For the first time in three years, the KNHG was represented again at the annual congress of our sister organization the American Historical Association (AHA). Following its cancellation in 2021 and a modest and partially hybrid congress in 2022, this major historical gathering was once again organized as an in-person event in Philadelphia in January 2023. KNHG Director Antia Wiersma travelled to this historic city, where she masked up while participating in this congress. In this section she describes her impressions of the ambience and shares her experiences.
Like in all American cities, high rises dominate the cityscape. Still, Philadelphia is different from average and may be one of the cities with the most pronounced historical aura in the United States. This is because it was here that the founders of the American republic proclaimed independence and drafted the Constitution in 1776. Americans cherish this legacy. Independence Hall and what is known as the Liberty Bell are important landmarks for every American to visit. This legacy imbued the congress as well. At a hands-on-session under the aegis of KNHG board member Inger Leemans, representatives of the Odeuropa project on scents and smells presented the scent especially designed for this congress (see below).
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That business was still not as usual was clear in part from the urgent appeal by the organization to wear face masks in all congress areas, in both the common spaces and in the conference rooms. This precaution was by no means excessive, as a new subvariant of the Omicron virus is going around in the United States. Little is known yet as to how serious or contagious this variant is. This variant now accounts for 28 percent of the infections throughout the United States, and in Philadelphia, according to the local news station, this rate is already 45 percent. Ample reason to observe all necessary precautions, including wearing face masks.
Another indicator was turnout, which was lower than in the last year preceding the outbreak of the COVID 19 pandemic. Fewer than 3,000 historians had come to Philadelphia, whereas there were over 4,300 participants at the one in New York in 2020. Nonetheless, it felt just like old times, with many interesting sessions and a large information fair, where many publishers tried to interest historians in their recent publications.
At each Annual Meeting the AHA organizes a breakfast for publishers and (managing) editors of historical journals. Since most substantive sessions started at 8:30 AM, this breakfast meant an early start of the day. As I am an early riser and had jet lag as well, this was obviously not a problem for me.
The breakfast always includes various discussion tables. Like every year, one of the tables at this edition was devoted to open access. I was struck by the dearth of knowledge that persists about this subject among American journals. That lack of knowledge, combined with a fear of the unknown, causes most journals to adopt a dismissive and defensive position. This has led the KNHG, together with Martin Burke from the Conference of Historical Journals, to update and resubmit the proposal for the Annual Meeting from 2021 on open access for the gathering next year.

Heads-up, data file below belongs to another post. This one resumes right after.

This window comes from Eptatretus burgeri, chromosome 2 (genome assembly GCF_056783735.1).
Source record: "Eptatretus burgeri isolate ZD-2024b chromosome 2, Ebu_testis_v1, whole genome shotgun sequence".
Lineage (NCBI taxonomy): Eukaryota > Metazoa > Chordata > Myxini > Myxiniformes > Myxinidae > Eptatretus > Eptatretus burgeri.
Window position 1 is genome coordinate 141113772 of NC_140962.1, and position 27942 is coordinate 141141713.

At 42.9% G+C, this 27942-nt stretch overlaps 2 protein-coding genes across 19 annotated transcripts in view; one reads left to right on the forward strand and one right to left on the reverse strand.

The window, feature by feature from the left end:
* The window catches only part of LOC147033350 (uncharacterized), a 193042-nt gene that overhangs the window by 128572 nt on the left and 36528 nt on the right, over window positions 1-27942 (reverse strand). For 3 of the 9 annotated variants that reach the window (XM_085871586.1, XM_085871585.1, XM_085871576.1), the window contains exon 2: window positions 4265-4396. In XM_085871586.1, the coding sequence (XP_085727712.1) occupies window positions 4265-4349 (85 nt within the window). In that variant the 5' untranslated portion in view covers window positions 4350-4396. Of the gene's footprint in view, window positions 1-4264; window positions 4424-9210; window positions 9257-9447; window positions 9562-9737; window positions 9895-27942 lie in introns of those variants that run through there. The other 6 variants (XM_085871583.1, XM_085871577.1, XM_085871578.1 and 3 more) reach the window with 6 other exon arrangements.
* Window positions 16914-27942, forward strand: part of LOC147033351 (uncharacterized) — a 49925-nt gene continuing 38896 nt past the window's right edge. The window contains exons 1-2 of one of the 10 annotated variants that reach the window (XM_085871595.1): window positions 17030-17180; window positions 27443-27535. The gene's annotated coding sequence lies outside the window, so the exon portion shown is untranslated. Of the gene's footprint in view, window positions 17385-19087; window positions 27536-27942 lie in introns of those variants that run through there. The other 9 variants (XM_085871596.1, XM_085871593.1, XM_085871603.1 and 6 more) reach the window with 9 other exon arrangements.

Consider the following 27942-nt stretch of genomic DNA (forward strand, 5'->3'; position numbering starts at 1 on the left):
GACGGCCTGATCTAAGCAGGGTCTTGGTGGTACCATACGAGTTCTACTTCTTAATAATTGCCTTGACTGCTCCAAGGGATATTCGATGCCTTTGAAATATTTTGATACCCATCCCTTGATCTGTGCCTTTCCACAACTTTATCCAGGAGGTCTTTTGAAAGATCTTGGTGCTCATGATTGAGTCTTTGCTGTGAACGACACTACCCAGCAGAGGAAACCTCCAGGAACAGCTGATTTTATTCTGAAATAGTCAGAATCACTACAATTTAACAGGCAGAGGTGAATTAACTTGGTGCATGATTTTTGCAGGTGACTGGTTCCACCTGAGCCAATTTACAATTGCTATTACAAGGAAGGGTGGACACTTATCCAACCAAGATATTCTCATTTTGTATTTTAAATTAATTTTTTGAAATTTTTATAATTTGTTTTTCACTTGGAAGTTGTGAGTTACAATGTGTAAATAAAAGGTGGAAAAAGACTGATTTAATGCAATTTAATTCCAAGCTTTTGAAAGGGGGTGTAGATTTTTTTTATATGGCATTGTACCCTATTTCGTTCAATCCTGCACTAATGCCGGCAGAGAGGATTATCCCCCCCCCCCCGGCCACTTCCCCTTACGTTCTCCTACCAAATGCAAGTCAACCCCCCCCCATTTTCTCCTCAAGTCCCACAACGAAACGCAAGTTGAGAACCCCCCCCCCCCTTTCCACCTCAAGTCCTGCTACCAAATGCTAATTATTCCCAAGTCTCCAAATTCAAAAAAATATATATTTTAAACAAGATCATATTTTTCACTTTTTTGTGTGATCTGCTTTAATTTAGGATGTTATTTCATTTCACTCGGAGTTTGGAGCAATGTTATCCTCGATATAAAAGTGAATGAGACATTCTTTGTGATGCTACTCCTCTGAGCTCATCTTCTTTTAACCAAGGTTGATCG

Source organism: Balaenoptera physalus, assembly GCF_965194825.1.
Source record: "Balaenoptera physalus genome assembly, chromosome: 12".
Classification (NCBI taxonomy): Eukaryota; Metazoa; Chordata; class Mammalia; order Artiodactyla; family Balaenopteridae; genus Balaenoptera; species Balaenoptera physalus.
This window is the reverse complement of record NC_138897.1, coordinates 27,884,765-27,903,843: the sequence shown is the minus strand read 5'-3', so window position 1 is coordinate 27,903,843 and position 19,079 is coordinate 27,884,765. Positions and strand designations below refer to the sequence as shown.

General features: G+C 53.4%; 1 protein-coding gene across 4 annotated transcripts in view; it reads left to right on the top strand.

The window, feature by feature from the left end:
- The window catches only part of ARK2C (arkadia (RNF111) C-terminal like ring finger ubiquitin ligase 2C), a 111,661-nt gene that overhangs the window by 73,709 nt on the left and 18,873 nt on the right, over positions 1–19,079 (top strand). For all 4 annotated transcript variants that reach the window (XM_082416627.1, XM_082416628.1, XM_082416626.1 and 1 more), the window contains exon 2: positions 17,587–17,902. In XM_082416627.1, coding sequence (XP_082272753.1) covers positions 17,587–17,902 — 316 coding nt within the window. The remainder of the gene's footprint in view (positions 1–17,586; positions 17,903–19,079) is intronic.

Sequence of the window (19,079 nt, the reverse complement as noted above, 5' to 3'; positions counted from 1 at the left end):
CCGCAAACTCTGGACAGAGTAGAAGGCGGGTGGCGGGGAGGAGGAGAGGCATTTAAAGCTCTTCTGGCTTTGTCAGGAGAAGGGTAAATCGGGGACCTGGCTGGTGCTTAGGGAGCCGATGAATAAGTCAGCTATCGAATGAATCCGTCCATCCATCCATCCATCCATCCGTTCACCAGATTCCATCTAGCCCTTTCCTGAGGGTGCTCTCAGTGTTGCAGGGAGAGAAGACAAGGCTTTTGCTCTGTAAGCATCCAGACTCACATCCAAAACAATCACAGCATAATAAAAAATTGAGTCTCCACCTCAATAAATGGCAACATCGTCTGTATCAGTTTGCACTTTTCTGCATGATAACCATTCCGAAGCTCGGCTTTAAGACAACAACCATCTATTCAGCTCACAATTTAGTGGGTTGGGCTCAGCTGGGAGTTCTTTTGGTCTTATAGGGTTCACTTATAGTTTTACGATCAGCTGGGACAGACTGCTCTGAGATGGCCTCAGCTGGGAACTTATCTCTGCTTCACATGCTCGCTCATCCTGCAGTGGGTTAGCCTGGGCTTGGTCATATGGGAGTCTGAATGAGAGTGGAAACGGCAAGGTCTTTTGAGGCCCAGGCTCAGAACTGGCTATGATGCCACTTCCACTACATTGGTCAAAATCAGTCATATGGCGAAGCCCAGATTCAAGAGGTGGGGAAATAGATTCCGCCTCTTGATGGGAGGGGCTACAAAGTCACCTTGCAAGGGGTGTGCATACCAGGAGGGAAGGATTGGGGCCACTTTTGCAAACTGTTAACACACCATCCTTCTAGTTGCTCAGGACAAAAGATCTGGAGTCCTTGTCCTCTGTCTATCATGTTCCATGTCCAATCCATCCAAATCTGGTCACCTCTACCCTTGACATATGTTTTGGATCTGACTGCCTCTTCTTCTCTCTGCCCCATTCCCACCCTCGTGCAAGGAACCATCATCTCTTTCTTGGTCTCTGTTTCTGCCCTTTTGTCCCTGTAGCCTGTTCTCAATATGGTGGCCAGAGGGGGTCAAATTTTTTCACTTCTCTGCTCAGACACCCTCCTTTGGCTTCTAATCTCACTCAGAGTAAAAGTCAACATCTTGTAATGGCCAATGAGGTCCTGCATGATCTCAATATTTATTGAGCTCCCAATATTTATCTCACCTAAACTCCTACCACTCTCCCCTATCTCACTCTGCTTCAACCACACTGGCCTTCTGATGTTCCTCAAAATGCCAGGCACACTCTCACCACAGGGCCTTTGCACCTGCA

A great many sessions I attended related to the future of the discipline in some way. In the United States the number of history masters students is dwindling noticeably. In addition, universities are concerned at the decline in enrolments by female students and by students from ethnic minority groups, such as Afro Americans, Latinos and those of Asian descent. Especially this last group is seriously underrepresented, the main reason being that they opt to study natural sciences or medicine.
Another aspect of academia that is a subject of debate is the tenure track system that is applied at many universities and determines whether academic staff have permanent appointments. As many historians holding PhD degrees are excluded from this system, American universities now increasingly highlight employment prospects outside academia. Moreover, a different way of assessing academic achievements is being explored, albeit very cautiously. Americans might benefit from considering the Dutch perspective, where discussion about recognition and appreciation has been ongoing for a while, and professional opportunities for historians highlighted from the KNHG perspective. This would require, however, extending their horizons beyond their national borders. Some assistance from the Dutch in this effort could be useful.
Before boarding my flight to the United States, I sent a tweet, in which I mentioned that I was looking forward to seeing familiar faces and to making new friends for the KNHG. After all, in addition to learning about largely organizational developments, that is the essence for the KNHG of the Annual Meeting. Of course many substantive sessions interest me as well, but they are largely secondary. This year the congress was once again a very satisfying experience. In addition to renewing acquaintances and restoring ties with the AHA and the Conference of History Journals, I spoke extensively with representatives from the bureau and the chair of the British Royal Historical Society. This will certainly lead to wonderful endeavours, and you will be learning more about these in the coming months and years.
Antia Wiersma, KNHG director